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We’re sure everyone missed the art, too. Photo by Edward Brown.

Certain experiences cannot be fully appreciated online. All three of the Cultural District’s major museums have recently reopened under stringent sanitation protocols. My first visit on a recent morning was to the Modern Art Museum of Fort Worth, which offers half-price tickets on Sundays and free admission on Fridays. Before I entered, two large signs near the entrance reminded visitors to wear face masks and refrain from entering if exhibiting symptoms of a cold or flu.

The top floor houses Mark Bradford: End Papers (through January 10, 2021), Ruckus Rodeo (through August 16), and FOCUS: Hrair Sarkissian (through November 6). As I stepped into Red Grooms’ Ruckus Rodeo, which was originally slated to coincide with the 2020 Southwestern Exposition and Livestock Show in Fort Worth, I found myself in a phantasmagorical world of sculptures. The cartoonish canvas- and burlap-based works are bright, cartoonish, and a little eerie.

Nearby, I caught Bradford’s popular show. Bradford’s humor was evident in titles like “Jheri Now, Curl Later” and “High Roller Cats Gonna Pay for That.” End papers, as I had to look up, are the thin sheets that protect hair strands during salon treatments. His use of end papers adds a sense of fragility to many of the works. Bradford uses his unique language of squares to convey themes by playing with color, base materials, and inferred outlines that result from the layering of paper sheets.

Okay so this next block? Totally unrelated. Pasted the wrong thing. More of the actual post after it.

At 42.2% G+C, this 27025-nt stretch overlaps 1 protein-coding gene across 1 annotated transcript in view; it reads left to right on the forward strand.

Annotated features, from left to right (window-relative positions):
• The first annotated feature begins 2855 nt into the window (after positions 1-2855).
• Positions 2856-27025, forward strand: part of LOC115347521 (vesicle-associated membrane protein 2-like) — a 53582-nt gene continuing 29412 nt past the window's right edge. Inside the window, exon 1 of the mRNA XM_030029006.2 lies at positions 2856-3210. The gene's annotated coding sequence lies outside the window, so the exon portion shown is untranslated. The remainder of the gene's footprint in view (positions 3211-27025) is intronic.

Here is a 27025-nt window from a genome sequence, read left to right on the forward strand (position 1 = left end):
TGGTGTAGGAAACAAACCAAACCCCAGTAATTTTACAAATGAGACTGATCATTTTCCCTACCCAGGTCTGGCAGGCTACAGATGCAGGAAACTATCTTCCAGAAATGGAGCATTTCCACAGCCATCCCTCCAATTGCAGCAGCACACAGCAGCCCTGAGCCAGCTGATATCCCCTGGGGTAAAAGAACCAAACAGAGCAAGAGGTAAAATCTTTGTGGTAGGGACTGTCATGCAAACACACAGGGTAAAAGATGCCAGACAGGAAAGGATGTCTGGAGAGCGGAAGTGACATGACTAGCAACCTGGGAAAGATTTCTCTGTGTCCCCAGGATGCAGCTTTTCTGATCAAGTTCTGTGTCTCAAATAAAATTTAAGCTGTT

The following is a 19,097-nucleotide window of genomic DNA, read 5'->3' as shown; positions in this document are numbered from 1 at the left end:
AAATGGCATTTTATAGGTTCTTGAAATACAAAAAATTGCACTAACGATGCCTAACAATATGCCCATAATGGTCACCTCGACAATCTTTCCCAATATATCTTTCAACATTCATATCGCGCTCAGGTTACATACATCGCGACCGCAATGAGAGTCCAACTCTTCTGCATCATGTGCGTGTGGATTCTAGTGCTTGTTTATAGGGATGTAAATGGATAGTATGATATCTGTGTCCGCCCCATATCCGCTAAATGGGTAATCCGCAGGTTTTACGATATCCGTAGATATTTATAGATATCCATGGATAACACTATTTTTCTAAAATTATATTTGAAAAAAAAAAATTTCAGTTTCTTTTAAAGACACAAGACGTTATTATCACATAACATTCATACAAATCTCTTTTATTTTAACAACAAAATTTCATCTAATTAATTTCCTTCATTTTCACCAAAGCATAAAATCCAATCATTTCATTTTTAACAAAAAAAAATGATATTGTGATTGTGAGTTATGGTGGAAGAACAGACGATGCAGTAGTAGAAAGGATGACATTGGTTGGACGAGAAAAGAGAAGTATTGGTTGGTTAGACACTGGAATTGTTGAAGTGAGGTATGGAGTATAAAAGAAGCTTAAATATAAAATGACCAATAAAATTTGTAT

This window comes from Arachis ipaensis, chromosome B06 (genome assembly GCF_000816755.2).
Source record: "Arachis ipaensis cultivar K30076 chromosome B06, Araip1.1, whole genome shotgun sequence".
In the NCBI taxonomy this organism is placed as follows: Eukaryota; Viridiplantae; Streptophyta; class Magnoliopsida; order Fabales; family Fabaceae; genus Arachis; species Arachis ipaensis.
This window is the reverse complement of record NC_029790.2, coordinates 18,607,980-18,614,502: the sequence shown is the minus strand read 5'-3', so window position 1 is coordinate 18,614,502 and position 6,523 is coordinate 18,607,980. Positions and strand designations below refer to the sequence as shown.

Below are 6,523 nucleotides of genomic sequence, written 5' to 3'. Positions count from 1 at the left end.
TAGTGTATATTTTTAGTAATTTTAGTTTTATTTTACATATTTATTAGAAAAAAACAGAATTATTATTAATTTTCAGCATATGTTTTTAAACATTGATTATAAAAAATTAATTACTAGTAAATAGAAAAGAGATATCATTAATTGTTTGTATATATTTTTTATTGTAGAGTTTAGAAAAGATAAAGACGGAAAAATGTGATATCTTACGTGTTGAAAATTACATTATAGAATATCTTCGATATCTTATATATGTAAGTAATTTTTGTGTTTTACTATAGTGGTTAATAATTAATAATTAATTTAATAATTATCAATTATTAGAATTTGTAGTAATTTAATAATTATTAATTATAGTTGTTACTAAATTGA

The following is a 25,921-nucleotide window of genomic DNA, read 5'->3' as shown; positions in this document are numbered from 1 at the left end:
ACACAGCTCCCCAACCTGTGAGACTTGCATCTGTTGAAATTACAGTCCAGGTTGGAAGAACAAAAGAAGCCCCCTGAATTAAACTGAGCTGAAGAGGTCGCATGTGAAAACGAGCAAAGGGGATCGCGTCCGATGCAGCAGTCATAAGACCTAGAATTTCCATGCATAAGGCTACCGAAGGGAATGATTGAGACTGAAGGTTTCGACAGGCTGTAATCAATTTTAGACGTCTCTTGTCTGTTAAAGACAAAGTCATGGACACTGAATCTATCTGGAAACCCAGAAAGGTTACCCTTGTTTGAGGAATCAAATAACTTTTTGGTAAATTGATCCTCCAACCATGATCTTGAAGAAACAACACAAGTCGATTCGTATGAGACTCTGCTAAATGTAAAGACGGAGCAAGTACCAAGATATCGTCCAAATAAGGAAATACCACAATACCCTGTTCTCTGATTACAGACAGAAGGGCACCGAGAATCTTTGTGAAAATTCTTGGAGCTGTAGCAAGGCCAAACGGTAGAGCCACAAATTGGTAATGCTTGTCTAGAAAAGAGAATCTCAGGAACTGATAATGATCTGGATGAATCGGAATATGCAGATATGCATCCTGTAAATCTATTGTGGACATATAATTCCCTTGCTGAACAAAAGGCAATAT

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Two contrasting works caught my attention. “Leucosia” was a lovely blue-hued work that invites the viewer to plumb the depths of black horizontal valleys or skim lighter peaks. The experience of being lost in an abyss of indigo was oddly comforting. Nearby “Los Moscos” had a violent temperament. Fissures jutted outward from four epicenters, like a sheet of ice giving under the forces of oppressive weight and revealing a partially hidden neon background.

The ongoing war and sectarian strife in Syria is brought to life through Sarkissian’s photos and videos. One video-based piece, “Homesick,” powerfully portrays the forces of erasure. “Homesick” consists of two screens: one showing the slow demolition of the artist’s home in Damascus and one featuring the artist hammering at an offscreen object. The two videos are synchronized to tie Sarkissian’s labored blows with the slow but steady destruction of his home.

The museum’s bottom floor features selections from the permanent collection by Pablo Picasso, Andy Warhol, Mark Rothko, and other leading artists of the 20th century. Café Modern, the Modern’s popular restaurant and bar, remains closed indefinitely, as I was told.